Peninsula author writes about the discovery of a wild girl

Pauline Holdstock tells story of a wild girl and a hunter.

Author Pauline Holdstock will give a reading of her latest book The Hunter and the Wild Girl.

Author Pauline Holdstock will be giving a reading at the November 18 fundraiser for the 2017 Sidney and Peninsula Literary Festival.

She will be reading from The Hunter and the Wild Girl, a book set in France at the end of the 19th century. It’s about a hunter and a wild girl and what happens when they encounter each other.

“And hunting is still practiced avidly, a lot of very keen hunters down in that region. They hunt wild boar,” said Holdstock.

Holdstock always wanted to write, but kept putting it off as she felt she needed a ‘real’ career. It was when a life event happened, that the reality of ‘do it now’ came to her.

“So I dropped an enrolment that I had –at the time it was at UBC– to do a masters degree, and I just dropped that and decided ‘if you want to write, you have to write now,’” she said.

And so that she did, and it was a convenient time to boot, as it was right around the time of her first child. She would write when the baby was sleeping, and continued that through raising the whole family.

Her latest novel The Hunter and the Wild Girl, which came out in 2015, just won the City of Victoria Butler Book Prize a couple of weeks ago and was a finalist for a couple of other prizes, including a finalist for the B.C. Book Prizes last year.

Holdstock said there’s no easy answer when it comes to where she draws her inspiration from.

She said there are lots of components and lots of pieces that get fitted together to make the idea of the book.

“Usually I’m inspired by something visual or something physical, and it’s that kind of emotional and aesthetic connection that I get that inspires me,” she said.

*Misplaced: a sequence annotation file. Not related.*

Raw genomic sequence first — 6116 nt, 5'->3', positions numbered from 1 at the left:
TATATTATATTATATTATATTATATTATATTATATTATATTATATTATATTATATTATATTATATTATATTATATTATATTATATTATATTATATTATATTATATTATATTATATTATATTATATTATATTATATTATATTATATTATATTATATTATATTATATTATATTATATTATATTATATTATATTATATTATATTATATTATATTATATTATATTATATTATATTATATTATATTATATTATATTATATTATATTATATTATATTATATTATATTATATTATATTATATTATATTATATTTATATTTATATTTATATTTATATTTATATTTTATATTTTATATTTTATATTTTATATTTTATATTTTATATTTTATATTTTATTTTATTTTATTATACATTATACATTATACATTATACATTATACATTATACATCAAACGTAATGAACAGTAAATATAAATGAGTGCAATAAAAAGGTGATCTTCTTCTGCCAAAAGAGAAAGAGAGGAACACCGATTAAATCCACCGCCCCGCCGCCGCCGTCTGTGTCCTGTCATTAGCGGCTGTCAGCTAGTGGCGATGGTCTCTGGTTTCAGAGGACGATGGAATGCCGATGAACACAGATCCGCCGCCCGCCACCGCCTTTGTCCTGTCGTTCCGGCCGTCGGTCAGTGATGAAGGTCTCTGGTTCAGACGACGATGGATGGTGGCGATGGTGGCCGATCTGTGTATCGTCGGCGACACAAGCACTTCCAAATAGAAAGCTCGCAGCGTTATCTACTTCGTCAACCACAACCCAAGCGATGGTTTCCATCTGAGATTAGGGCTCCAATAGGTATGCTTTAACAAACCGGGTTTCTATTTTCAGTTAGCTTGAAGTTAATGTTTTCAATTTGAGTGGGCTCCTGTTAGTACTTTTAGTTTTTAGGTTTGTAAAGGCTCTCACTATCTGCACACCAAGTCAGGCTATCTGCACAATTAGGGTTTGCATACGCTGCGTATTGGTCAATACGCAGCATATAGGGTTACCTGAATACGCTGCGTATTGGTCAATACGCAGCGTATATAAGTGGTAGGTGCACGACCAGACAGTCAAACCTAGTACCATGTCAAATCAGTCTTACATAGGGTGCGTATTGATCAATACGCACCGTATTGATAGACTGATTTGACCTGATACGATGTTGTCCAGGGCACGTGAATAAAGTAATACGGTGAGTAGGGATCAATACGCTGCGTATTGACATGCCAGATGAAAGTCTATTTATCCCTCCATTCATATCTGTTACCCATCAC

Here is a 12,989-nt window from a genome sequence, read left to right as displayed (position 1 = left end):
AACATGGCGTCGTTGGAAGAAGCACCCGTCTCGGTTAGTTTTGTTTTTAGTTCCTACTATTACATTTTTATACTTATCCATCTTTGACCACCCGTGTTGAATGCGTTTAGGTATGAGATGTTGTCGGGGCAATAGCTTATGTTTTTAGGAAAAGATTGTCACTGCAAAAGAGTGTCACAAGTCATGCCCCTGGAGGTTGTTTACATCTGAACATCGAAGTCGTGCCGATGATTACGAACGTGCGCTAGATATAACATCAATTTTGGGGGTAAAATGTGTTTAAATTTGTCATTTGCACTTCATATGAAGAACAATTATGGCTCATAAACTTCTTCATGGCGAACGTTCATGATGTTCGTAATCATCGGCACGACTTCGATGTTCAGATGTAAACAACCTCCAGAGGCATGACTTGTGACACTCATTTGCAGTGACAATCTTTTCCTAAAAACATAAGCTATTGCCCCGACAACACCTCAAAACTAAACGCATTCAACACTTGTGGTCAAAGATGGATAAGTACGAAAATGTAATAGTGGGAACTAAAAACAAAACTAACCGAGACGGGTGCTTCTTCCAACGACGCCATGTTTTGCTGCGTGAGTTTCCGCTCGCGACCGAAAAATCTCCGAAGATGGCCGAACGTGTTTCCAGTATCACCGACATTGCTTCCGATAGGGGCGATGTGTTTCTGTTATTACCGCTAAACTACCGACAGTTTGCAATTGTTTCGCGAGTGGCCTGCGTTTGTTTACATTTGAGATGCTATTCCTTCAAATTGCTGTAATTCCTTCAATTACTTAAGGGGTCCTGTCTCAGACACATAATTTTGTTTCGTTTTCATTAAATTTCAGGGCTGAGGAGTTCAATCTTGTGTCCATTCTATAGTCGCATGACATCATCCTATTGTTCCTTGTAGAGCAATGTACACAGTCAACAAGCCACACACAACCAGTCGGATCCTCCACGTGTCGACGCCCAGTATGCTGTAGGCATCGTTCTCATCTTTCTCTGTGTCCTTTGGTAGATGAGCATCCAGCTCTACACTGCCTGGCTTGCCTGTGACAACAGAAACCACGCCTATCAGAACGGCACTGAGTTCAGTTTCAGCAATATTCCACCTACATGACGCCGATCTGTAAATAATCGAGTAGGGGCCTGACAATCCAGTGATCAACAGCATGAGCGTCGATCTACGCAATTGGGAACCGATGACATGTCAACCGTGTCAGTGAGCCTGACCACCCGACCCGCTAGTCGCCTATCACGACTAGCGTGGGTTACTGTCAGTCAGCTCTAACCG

With this particular book, the initial inspiration or idea came when she was researching for another novel that was never completed. She later came across the case of a wild girl who had been seen in an area towards the North of France.

“When they pieced her story together they found that she had come over from North America on a ship. She had been brought over by somebody…”

Once Holdstock read that, she thought it would be a great idea to write about it.

“So I researched feral children and … there was at the time, a site called feralchildren.com that listed all the cases of children…” she said.

In France, Germany and Russia there’ve been several cases of feral children who have just appeared out of nowhere.

“They would perhaps be seen when they’re scavenging and foraging around a village and then people would give chase but they wouldn’t catch them,” she said.

“These children seem to be able to exist for a long time without actually getting captured. They do in the end and usually it’s a really tragic story.”

She said oftentimes there’s a tendency among people to romanticize it all.

“You want to make it so wonderful, the child’s living in the wild, but in fact, of course, it’s one of the most terrible things to live in isolation and to live in need and in want, and to not have anybody that you belong to. That’s like the depths of experience, if you like, to have nobody.”

The event for Holdstock and Steven Price will take place at the SHOAL Centre beginning at 7 p.m. on Nov. 18. Tickets are at Tanner’s Books or online at eventbrite.ca.

All revenue will go to support the Sidney and Peninsula Literary Festival Society.

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